## Elements of Natural Philosophy, Volume 1 |

### From inside the book

Results 1-5 of 31

Page 1

... its more

have afforded us the means of translating , as it were , from Kinematics into

Dynamics , and vice versa . This is merely mentioned now in order to show the

necessity ...

... its more

**practical**branches , MECHANISM . 5 . Observation and experimenthave afforded us the means of translating , as it were , from Kinematics into

Dynamics , and vice versa . This is merely mentioned now in order to show the

necessity ...

Page 4

... however the line be bent . 17 . The use of a cord in mechanism presents us

with many

simple ; although curious , and not always very easy , geometrical problems

occur in ...

... however the line be bent . 17 . The use of a cord in mechanism presents us

with many

**practical**applications of this theory , which are in general extremelysimple ; although curious , and not always very easy , geometrical problems

occur in ...

Page 19

The following

case of the movements of two points are useful in scientific illustrations and in

certain mechanical arrangements . Let two moving points be joined by a uniform

...

The following

**practical**methods of effecting such a combination in the simplecase of the movements of two points are useful in scientific illustrations and in

certain mechanical arrangements . Let two moving points be joined by a uniform

...

Page 23

In practice we meet with many excellent examples of this case , which will ,

however , be more conveniently treated of when we come to apply kinetic

principles to various subjects in

optics ; such ...

In practice we meet with many excellent examples of this case , which will ,

however , be more conveniently treated of when we come to apply kinetic

principles to various subjects in

**practical**mechanics , acoustics , and physicaloptics ; such ...

Page 53

Newton further states , that a

. His experiments on pendulums , by which he establishes this most important

remark , will be described later , in our chapter on Properties of Matter . As will be

...

Newton further states , that a

**practical**measure of the mass of a body is its Weight. His experiments on pendulums , by which he establishes this most important

remark , will be described later , in our chapter on Properties of Matter . As will be

...

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### Common terms and phrases

acceleration according acting action amount angle angular applied attraction axes axis becomes body called centre centre of inertia circle cloth component condition consider constant corresponding couple course curvature curve denote density described determined direction displacement distance divided effect elastic elements energy equal equations equilibrium evidently expression figure fixed fluid force friction give given gravity harmonic Hence important increase infinitely small instant interval kinetic length less mass matter mean measured method motion moving natural normal observation opposite parallel particle passing path period perpendicular plane portion position potential practical pressure principle problem produce projection proportional quantity radius reference relative remain respectively rest resultant right angles rigid rotation round sides simple solid space spherical square straight strain stress suppose surface theory turned uniform unit velocity weight whole wire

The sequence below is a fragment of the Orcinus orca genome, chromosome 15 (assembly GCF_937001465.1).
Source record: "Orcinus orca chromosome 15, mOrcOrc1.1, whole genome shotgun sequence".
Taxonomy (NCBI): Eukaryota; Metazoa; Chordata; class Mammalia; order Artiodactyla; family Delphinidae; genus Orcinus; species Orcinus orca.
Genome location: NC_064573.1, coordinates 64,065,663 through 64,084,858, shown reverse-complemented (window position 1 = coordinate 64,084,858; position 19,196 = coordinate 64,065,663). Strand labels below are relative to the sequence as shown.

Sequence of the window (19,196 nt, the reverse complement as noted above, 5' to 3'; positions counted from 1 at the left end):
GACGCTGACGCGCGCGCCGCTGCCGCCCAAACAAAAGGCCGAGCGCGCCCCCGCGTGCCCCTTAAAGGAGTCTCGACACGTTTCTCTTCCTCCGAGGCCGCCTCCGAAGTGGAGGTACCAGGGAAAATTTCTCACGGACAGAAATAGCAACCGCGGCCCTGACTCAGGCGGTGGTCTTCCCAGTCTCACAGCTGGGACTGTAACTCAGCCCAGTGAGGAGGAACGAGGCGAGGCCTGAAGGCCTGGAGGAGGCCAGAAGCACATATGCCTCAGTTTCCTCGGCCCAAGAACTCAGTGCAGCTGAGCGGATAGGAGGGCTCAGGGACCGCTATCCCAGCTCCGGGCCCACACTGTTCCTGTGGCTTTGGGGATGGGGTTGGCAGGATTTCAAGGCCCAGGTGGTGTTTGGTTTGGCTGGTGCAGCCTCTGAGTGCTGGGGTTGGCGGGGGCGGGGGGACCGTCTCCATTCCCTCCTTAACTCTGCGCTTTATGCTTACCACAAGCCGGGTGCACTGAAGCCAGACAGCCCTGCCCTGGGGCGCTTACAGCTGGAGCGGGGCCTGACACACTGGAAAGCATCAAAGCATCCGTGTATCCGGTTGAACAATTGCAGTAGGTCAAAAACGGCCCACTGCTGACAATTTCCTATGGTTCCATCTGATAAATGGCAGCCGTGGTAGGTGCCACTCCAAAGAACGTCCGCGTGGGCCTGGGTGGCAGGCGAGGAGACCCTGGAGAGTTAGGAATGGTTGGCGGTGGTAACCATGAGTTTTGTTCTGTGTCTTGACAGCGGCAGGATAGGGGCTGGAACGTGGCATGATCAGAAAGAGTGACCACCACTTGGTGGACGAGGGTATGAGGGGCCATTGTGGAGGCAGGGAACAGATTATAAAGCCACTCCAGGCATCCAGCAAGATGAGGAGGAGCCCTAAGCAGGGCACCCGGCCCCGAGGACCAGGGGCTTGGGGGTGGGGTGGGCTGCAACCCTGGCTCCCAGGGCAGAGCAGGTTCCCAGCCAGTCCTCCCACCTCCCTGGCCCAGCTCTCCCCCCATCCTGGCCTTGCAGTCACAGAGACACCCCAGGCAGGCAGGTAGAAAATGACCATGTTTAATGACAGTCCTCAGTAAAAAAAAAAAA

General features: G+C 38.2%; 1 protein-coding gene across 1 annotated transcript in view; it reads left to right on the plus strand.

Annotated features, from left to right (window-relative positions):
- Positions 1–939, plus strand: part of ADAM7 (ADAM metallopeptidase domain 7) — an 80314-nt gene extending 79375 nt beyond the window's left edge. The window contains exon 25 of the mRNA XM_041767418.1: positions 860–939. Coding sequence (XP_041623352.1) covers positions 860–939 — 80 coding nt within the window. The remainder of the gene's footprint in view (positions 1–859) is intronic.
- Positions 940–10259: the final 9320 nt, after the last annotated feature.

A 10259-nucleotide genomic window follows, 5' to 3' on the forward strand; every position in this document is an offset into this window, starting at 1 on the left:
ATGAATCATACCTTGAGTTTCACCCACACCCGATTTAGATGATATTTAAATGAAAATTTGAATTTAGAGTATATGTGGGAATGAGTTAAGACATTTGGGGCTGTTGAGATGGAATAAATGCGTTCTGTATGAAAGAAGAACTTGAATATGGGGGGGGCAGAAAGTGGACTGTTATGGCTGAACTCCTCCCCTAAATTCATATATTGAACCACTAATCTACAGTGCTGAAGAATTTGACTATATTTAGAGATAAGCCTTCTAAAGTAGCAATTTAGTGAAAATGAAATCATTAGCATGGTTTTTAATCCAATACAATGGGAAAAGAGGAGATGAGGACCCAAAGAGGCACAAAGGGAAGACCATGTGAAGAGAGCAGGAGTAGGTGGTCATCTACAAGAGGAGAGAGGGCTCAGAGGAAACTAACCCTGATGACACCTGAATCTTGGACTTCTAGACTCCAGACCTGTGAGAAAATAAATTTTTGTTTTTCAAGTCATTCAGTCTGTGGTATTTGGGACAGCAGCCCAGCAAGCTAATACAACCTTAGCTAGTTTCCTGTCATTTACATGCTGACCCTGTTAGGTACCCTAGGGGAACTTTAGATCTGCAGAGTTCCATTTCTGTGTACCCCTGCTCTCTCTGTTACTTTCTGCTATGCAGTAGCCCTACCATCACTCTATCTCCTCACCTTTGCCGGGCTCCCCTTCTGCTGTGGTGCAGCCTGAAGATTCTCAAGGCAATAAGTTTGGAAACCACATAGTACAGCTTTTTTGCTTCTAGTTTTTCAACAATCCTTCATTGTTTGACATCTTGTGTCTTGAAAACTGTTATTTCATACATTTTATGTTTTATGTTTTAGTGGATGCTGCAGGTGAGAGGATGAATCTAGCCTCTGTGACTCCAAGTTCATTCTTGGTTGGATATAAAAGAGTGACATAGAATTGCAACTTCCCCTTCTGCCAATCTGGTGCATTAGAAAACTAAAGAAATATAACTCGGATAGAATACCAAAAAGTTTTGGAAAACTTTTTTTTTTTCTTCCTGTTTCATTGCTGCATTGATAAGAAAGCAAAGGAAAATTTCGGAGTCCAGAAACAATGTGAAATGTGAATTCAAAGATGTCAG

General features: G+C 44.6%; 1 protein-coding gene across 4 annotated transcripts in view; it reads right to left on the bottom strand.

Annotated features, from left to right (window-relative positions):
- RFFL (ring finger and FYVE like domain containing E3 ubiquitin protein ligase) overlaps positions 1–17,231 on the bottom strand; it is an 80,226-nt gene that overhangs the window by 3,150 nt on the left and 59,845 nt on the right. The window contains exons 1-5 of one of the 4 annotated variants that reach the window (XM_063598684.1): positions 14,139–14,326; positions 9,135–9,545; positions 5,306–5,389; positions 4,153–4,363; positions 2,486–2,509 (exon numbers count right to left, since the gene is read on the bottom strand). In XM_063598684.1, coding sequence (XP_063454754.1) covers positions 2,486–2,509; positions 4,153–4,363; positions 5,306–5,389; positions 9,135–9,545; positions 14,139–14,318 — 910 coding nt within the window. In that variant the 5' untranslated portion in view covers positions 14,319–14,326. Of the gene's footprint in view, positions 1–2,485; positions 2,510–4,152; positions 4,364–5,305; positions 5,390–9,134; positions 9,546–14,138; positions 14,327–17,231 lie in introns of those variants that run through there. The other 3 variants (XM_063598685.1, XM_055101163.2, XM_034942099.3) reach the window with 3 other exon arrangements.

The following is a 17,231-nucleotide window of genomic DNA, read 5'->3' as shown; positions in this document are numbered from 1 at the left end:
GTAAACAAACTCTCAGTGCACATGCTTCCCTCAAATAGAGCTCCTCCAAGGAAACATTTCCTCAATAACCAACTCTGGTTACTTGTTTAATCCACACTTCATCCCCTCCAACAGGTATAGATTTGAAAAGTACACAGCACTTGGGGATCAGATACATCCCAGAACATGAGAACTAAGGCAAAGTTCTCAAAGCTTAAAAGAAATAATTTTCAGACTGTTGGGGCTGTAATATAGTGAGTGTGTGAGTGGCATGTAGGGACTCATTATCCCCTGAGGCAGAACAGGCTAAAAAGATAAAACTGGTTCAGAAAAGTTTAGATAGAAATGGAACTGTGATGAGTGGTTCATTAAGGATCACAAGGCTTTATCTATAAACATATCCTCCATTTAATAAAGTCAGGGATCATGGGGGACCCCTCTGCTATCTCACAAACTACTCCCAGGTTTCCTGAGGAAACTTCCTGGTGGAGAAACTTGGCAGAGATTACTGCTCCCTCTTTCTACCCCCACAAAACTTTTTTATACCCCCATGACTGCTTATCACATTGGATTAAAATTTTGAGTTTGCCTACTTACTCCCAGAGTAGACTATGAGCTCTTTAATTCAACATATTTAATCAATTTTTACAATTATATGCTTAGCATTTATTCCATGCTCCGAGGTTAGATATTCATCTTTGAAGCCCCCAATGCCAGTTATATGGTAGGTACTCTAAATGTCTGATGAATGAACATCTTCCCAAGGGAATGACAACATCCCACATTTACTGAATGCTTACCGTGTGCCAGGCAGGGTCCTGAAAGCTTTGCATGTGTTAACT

### Popular passages

Page 161 - that every particle of matter in the universe attracts every other particle, with a force whose direction is that of the line joining the two, and whose magnitude is directly as the product of their masses, and inversely as the square of their distances from each other.

Page 9 - Persius. The Satires. With a Translation and Commentary. By John Conington, MA, late Corpus Professor of Latin in the University of Oxford. Edited by H. Nettleship, MA Second Edition.

Page 65 - Every body continues in its state of rest or of uniform motion in a straight line, except in so far as it is compelled by force to change that state.

Page 10 - Crown 8vo. cloth, 7s. 6d. A Treatise on Electricity and Magnetism. By J. Clerk Maxwell, MA, FRS, Professor of Experimental Physics in the University of Cambridge.

Page 28 - Fourier's theorem is not only one of the most beautiful results of modern analysis, but may be said to furnish an indispensable instrument in the treatment of nearly every recondite question in modern physics.

Page 161 - Newton generalized the law of attraction into a statement that every particle of matter in the universe attracts every other particle with a force which varies directly as the product of their masses and inversely as the square of the distance between them; and he thence deduced the law of attraction for spherical shells of constant density.

Page 66 - Change of motion is proportional to the impressed force and takes place in the direction of the straight line in which the force acts.

Page 68 - To every action there is always an equal and contrary reaction; or, the mutual actions of any two bodies are always equal and oppositely directed in the same straight line.

Page 9 - An Elementary Treatise on Quaternions. By PG TAIT, MA, Professor of Natural Philosophy in the University of Edinburgh ; formerly Fellow of St Peter's College, Cambridge. Second Edition. Demy 8vo. 14*.

Page 130 - UNTIL we know thoroughly the nature of matter and the forces which produce its motions, it will be utterly impossible to submit to mathematical reasoning the exact conditions of any physical question.